- Highly specific monoclonal antibody to ensure accuracy of reported result
- Highly reproducible results
- Suitable for measurement of a variety of sample types
- All reagents are ready to use
- Part of a developing panel of steroid hormone assays
An automated assay for the quantitative determination of free testosterone in human serum or plasma. Measurements of testosterone are used in the diagnosis of disorders involving the male sex hormones (androgens).
Testosterone (17β-OH-4-androstene-3-one) has a molecular weight of 288 Daltons and is considered to be the principle androgen found in circulation of mature male mammals1. In males it is synthesised and secreted by the Leydig cells located in the interstitium of the testis, and in females testosterone is produced in various locations such as the ovaries, adrenal gland and peripheral tissues, with additional production due to inter-conversion from other steroid hormones. The secretion of testosterone is regulated by luteinising hormone (LH). Testosterone is found in circulation predominantly linked to carrier proteins, the most common of which being sex-hormone binding globulin (SHBG).
Testosterone plays a key part in the development of reproductive tissues and secondary sex characteristics in men. There is an observed and well documented circadian variation of testosterone levels in men with the circulating concentration being higher in the morning and declining throughout the day2. Testosterone levels also decline in ageing males (andropause) and is often associated with loss of muscle and bone mass, leading to osteoporosis, loss of libido, erectile dysfunction, depression and impaired cognitive function3.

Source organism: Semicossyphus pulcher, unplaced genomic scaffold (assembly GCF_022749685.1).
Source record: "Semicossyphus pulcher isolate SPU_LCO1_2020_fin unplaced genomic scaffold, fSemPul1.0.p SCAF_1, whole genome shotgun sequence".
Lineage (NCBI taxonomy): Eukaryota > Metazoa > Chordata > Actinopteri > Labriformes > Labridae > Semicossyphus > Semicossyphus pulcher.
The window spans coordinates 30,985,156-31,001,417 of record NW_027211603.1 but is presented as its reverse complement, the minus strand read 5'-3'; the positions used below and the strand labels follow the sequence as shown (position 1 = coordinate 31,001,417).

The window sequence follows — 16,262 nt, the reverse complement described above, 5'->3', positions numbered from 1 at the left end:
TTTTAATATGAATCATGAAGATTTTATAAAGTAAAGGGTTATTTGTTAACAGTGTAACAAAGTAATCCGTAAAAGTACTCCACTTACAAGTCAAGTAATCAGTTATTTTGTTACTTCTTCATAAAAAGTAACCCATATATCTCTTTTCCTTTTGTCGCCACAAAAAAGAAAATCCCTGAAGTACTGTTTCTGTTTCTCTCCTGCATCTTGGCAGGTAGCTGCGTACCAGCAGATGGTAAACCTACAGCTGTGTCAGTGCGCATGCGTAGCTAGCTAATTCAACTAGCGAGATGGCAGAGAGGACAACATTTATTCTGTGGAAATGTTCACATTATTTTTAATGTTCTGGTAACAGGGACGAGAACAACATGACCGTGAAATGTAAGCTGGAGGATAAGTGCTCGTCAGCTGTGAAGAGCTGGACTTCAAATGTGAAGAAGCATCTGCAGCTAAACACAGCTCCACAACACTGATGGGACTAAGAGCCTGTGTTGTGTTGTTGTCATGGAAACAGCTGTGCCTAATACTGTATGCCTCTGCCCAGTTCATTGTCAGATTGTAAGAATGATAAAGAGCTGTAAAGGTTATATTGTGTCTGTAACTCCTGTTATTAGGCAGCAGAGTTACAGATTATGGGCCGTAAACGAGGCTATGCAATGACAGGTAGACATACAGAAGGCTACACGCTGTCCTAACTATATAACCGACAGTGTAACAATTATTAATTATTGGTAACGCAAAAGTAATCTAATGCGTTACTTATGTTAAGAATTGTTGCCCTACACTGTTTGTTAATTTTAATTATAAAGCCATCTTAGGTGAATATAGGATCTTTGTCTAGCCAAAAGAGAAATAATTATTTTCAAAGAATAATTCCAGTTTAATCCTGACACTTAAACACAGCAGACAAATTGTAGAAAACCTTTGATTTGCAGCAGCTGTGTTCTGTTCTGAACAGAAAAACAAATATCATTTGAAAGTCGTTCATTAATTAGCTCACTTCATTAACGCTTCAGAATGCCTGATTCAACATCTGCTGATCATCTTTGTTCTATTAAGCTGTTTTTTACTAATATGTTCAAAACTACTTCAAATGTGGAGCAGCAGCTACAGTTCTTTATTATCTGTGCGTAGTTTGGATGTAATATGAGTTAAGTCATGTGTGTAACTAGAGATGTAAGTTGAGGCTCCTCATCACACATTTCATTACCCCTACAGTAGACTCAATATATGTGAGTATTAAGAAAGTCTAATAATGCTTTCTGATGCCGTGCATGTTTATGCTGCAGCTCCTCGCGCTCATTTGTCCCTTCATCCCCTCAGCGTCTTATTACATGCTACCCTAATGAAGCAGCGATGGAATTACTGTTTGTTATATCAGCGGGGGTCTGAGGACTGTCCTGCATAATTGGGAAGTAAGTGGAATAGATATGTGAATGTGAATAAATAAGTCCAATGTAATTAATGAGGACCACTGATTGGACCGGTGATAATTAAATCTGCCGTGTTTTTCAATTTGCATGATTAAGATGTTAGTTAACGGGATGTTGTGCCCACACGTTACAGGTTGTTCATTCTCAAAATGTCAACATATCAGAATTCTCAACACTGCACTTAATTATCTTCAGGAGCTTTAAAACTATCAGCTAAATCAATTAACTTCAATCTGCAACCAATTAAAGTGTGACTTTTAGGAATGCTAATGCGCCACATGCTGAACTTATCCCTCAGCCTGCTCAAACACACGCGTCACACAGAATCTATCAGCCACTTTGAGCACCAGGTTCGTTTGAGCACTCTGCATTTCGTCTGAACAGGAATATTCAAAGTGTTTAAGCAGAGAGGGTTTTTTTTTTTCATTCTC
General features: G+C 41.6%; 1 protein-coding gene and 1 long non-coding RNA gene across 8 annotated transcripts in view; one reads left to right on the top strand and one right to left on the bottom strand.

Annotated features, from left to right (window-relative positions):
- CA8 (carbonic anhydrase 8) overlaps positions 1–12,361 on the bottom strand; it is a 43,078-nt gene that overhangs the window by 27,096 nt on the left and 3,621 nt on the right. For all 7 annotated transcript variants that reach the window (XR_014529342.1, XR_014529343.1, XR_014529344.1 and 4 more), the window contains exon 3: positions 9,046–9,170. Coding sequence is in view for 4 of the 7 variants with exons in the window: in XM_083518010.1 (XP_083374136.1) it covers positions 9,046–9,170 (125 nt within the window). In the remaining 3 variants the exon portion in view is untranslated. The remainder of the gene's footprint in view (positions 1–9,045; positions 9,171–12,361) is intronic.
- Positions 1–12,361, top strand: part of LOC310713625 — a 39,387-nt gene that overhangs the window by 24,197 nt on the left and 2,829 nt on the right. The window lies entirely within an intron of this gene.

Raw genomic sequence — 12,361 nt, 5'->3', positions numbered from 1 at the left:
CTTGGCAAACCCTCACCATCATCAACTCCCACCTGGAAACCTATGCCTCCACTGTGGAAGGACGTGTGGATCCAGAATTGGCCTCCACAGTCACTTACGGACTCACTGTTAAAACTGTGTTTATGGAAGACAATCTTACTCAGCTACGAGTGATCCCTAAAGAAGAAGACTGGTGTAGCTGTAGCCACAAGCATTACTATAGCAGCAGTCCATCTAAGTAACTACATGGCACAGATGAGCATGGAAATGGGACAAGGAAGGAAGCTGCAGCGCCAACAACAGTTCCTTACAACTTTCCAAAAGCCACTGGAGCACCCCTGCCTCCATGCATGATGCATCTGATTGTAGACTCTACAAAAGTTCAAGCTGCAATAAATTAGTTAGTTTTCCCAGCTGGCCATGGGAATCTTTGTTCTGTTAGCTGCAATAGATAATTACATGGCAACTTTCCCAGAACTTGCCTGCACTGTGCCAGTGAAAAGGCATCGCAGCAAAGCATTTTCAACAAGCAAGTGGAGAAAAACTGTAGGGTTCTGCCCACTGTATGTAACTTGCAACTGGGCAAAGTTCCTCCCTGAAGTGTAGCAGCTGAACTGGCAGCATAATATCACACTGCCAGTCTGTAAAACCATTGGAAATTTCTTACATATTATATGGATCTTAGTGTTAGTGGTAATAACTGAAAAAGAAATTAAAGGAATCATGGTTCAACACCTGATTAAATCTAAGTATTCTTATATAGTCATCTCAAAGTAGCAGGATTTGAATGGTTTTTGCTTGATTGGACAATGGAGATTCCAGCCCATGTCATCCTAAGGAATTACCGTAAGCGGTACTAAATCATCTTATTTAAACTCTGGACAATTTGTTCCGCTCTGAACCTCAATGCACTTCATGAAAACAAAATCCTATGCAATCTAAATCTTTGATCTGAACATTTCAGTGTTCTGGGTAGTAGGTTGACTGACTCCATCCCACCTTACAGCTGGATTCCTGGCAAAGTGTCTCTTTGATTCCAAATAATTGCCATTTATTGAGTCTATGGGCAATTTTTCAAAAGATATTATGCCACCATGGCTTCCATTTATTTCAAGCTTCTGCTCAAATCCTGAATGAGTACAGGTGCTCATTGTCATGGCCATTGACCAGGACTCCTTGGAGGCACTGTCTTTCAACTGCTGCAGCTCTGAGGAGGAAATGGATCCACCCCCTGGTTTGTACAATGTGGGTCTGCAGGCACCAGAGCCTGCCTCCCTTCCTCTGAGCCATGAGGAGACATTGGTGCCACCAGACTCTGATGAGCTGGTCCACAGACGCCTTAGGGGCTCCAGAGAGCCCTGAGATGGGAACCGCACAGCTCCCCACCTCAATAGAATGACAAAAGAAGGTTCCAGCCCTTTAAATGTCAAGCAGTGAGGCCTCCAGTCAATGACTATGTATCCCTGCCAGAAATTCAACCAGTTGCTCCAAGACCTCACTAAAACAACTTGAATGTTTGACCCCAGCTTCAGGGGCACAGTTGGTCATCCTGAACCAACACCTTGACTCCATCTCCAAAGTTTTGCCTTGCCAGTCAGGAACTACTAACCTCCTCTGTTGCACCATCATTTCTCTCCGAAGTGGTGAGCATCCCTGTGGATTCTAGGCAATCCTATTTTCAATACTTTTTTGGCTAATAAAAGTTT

In males, the major causes of suppressed testosterone levels include Klinefelter’s Syndrome, testicular damage and pituitary disorders.
In females of all ages, elevated testosterone levels can be associated with a variety of virilising conditions including adrenal tumours and polycystic ovarian syndrome (PCOS).
Measurement of free testosterone can be considered useful in the diagnosis of several conditions including androgen deficiency in men and androgen excess in women4. Assessment of free testosterone levels may prove beneficial5 and may avoid an incorrect diagnosis of hypogonadism in cases when low concentrations of total testosterone are determined and alterations of SHBG are suspected.
1. Jamerson. JL, de Kretser. D, Marshall. JC and De Groot. LJ. Endocrinology – adult and pediatric 6th edition. pp 368-374
2. Brambilla. DJ, Matsumoto. AM, Araujo. AB, McKinlay. JB. The Effect of Diurnal Variation on Clinical Measurement of SerumTestosterone and Other Sex Hormone Levels in Men. J Clin Endocrinol Metab. 2009 Mar; 94(3): 907–913
3. Rajfer, J. Decreased Testosterone in the Aging Male. Rev Urol. 2003;5(suppl 1):S1–S2
4. Shea JL, Wong PY, Chen Y. Free testosterone: clinical utility and important analytical aspects of measurement. Adv Clin Chem. 2014;63:59-84
5. Diver MJ. Analytical and physiological factors affecting the interpretation of serum testosterone concentration in men. Ann Clin Biochem. 2006 Jan;43(Pt 1):3-12.